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Custodio v. American Chain Link & Construction, Inc.

United States District Court, S.D. New York

January 13, 2014

VICTOR CUSTODIO, individually and on behalf of all other persons similarly situated, et al., Plaintiffs,


GEORGE B. DANIELS, District Judge.

Plaintiff Victor Custodio, individually and on behalf of all other persons similarly situated ("Plaintiffs"), brings a motion to recover his attorneys' fees and costs (the "Motion") pursuant to a settlement agreement with American Chain Link and Construction, Inc. and any related corporate entities and individuals ("Defendants"). Plaintiffs brought suit in 2006 alleging that Defendants owed them overtime wages under the Fair Labor Standards Act ("FLSA") 29 U.S.C. § 201, New York Labor Law § 652 and 12 N.Y.C.R.R. § 142-3.2, and seeking prevailing wages and supplemental benefits under New York State law. Plaintiffs originally sought to recover $106, 335.75[1] in attorneys' fees. The parties met on two occasions to discuss settlement offers.[2] On February 23, 2009, the parties reached a settlement agreement that provided for a payment of $62, 500 in damages to plaintiffs. The parties further stipulated that "the Court retains jurisdiction over any application for attorneys' fees by Plaintiffs' Counsel if fees cannot be resolved between the parties."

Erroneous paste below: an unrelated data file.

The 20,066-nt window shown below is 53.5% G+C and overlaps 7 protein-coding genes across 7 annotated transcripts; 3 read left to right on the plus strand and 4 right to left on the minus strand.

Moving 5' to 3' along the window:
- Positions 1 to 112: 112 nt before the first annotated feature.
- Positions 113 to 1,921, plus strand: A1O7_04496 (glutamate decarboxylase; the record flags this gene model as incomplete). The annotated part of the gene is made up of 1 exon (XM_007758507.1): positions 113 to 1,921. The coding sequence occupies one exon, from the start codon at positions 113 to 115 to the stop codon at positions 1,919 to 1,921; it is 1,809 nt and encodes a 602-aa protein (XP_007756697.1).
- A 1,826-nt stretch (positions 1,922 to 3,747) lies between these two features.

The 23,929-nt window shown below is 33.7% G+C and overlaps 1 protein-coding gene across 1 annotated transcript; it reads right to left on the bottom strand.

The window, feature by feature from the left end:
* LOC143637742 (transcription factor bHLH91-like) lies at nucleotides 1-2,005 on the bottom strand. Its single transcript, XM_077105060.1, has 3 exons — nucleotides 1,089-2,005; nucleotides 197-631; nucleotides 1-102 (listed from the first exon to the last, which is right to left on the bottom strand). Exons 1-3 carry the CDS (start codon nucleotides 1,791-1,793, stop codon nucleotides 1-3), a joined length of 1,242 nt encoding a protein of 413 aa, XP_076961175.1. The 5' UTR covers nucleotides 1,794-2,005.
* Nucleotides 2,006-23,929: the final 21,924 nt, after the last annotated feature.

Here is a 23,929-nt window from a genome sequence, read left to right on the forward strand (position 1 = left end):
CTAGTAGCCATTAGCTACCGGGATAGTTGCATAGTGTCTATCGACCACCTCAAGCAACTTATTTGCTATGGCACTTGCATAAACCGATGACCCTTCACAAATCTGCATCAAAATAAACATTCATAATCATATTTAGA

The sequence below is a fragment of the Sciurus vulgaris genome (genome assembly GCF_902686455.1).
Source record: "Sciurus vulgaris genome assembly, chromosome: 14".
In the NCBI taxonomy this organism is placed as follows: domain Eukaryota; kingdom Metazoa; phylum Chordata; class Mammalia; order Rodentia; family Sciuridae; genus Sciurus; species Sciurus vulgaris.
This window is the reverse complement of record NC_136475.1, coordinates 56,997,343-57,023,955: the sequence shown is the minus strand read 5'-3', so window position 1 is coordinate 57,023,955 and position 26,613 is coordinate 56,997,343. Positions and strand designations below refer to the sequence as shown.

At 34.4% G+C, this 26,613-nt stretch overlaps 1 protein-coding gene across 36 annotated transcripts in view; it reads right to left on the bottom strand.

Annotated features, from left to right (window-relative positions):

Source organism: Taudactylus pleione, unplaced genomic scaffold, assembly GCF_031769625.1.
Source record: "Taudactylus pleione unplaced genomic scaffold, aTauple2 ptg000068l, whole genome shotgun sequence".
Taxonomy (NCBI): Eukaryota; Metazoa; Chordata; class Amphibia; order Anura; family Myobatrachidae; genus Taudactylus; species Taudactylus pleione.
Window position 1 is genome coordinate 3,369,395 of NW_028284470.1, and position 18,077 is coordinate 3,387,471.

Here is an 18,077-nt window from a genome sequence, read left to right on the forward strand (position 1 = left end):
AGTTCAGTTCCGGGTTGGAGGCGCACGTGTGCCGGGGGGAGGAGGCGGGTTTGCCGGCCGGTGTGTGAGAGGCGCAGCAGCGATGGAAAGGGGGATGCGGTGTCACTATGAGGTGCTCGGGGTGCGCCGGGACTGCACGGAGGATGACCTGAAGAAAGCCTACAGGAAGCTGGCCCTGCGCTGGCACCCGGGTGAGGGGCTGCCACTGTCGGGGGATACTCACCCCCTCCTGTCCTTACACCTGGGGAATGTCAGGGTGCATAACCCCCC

This Court referred the Motion to Magistrate Judge Henry Pitman for his Report and Recommendation. See Notice of Reassignment of Referral to a Magistrate J., Jan. 13, 2010, ECF No. 58. In his Report, Magistrate Judge Pitman recommends that Plaintiffs be awarded attorneys' fees and costs in the amount of $54, 061.85.[3] See Report & Recommendation, May 17, 2011, ECF No. 59. Defendants objected to the Report and Recommendation on the grounds that: (1) Plaintiffs' contract does not provide for recovery of attorneys' fees[4]; (2) Plaintiffs needlessly prolonged litigation[5]; (3) Plaintiffs' hourly rates are not reasonable; (4) Plaintiffs' attorneys engaged in "harassment and improper, shoddy and dilatory litigation practices"; (5) Plaintiffs had unsuccessful claims; (6) Plaintiffs' attorneys duplicated their time; (7) Plaintiffs' attorneys' time entries were vague and excessive; (8) Plaintiffs should be disallowed recovery of costs[6]; and (9) Plaintiffs' success was limited.[7] Defs' Objections to Magistrate's Report & Recommendation Concerning Pls' Appl. for Counsel Fees and Costs, June 17, 2011, ECF No. 61; see Defs' Reply in Further Supp. of their Objections to Magistrate's Report & Recommendation Concerning Pls' Appl. for Counsel Fees and Costs, July 22, 2011, ECF No. 65. This Court adopts Magistrate Judge Pitman's thorough and well-reasoned Report in its entirety.